Criminalizing Black Protest: When We Resist

Center for Constitutional Rights The Activist Files  Episode 34  January 27, 2021

Throughout its history, law enforcement has deemed Black activism as a national security threat. Law enforcement has used its powers to chill the speech and movements of Black activists and activism that’s done on behalf of issues that impact Black communities. In Criminalizing Black protest: When we resist, the 34th episode of “The Activist Files,” two activists working to bring attention to the environmental racism in St. James Parish, Louisiana, which is a historic Black community under threat of destruction by Formosa Plastics, share their stories of how police criminalized their activism.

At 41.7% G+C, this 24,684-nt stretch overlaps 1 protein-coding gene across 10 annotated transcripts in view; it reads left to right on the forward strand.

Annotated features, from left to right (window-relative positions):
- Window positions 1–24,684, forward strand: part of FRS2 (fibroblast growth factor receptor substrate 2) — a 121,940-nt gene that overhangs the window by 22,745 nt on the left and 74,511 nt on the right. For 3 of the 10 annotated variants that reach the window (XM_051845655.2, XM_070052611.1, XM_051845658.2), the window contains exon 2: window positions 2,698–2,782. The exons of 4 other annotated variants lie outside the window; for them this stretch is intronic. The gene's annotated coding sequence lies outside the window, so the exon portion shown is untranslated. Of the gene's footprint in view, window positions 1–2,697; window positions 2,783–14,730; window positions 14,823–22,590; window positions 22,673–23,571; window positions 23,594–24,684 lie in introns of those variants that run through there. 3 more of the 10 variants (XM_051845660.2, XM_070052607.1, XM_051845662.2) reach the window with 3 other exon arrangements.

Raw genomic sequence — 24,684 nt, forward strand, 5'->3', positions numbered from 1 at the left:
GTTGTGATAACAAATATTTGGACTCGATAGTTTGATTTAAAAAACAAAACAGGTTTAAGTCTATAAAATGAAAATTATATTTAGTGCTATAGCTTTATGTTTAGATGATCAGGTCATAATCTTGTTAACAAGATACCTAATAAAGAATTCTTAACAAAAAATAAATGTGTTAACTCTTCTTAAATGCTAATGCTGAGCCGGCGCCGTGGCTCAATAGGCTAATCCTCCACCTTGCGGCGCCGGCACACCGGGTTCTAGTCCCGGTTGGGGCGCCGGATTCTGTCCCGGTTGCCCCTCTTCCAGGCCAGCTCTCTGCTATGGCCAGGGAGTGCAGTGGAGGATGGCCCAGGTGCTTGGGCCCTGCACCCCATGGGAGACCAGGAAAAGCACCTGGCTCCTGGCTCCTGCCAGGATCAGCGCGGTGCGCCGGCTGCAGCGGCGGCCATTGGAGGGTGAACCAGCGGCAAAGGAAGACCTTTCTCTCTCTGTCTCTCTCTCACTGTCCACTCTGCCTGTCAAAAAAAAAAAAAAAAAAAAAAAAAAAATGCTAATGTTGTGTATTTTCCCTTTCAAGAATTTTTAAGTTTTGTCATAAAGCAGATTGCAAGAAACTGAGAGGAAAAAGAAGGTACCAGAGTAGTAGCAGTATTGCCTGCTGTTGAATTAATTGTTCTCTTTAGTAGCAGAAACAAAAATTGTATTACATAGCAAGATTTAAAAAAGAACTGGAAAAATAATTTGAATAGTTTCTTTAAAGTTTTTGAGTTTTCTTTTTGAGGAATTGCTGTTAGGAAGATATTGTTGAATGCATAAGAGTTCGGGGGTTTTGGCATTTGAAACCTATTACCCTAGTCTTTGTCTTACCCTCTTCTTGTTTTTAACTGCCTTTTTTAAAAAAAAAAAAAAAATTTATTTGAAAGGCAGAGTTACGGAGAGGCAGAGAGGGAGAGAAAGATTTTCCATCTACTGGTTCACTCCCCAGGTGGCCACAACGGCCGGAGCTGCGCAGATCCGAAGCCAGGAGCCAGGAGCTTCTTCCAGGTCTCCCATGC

Anne Rolfes, director of the Louisiana Bucket Brigade, was arrested, charged with terrorism, and faced up to 15 years in prison. Pastor Gregory Manning, head of Broadmoor Community Church and a member of the Coalition Against Death Alley was arrested, charged with a felony for allegedly inciting a riot, and faced six months to 21 years in prison. They share the details of what led to their arrests. Pam Spees, senior staff attorney, Center for Constitutional Rights, provides information on the trends she’s seeing in laws that are increasingly criminalizing activists and how activists can stay safe in movement spaces.

The Women of Cancer Alley is a first-ever collection of films made by Black women who live adjacent to chemical plants, tank farms and refineries along a 80-mile stretch of the Mississippi River in southern Louisiana. In the face of devastating climate change, powerful corporate interests and a legacy of racial discrimination, these are stories of resistance and vision.

Podcast Transcript PDF


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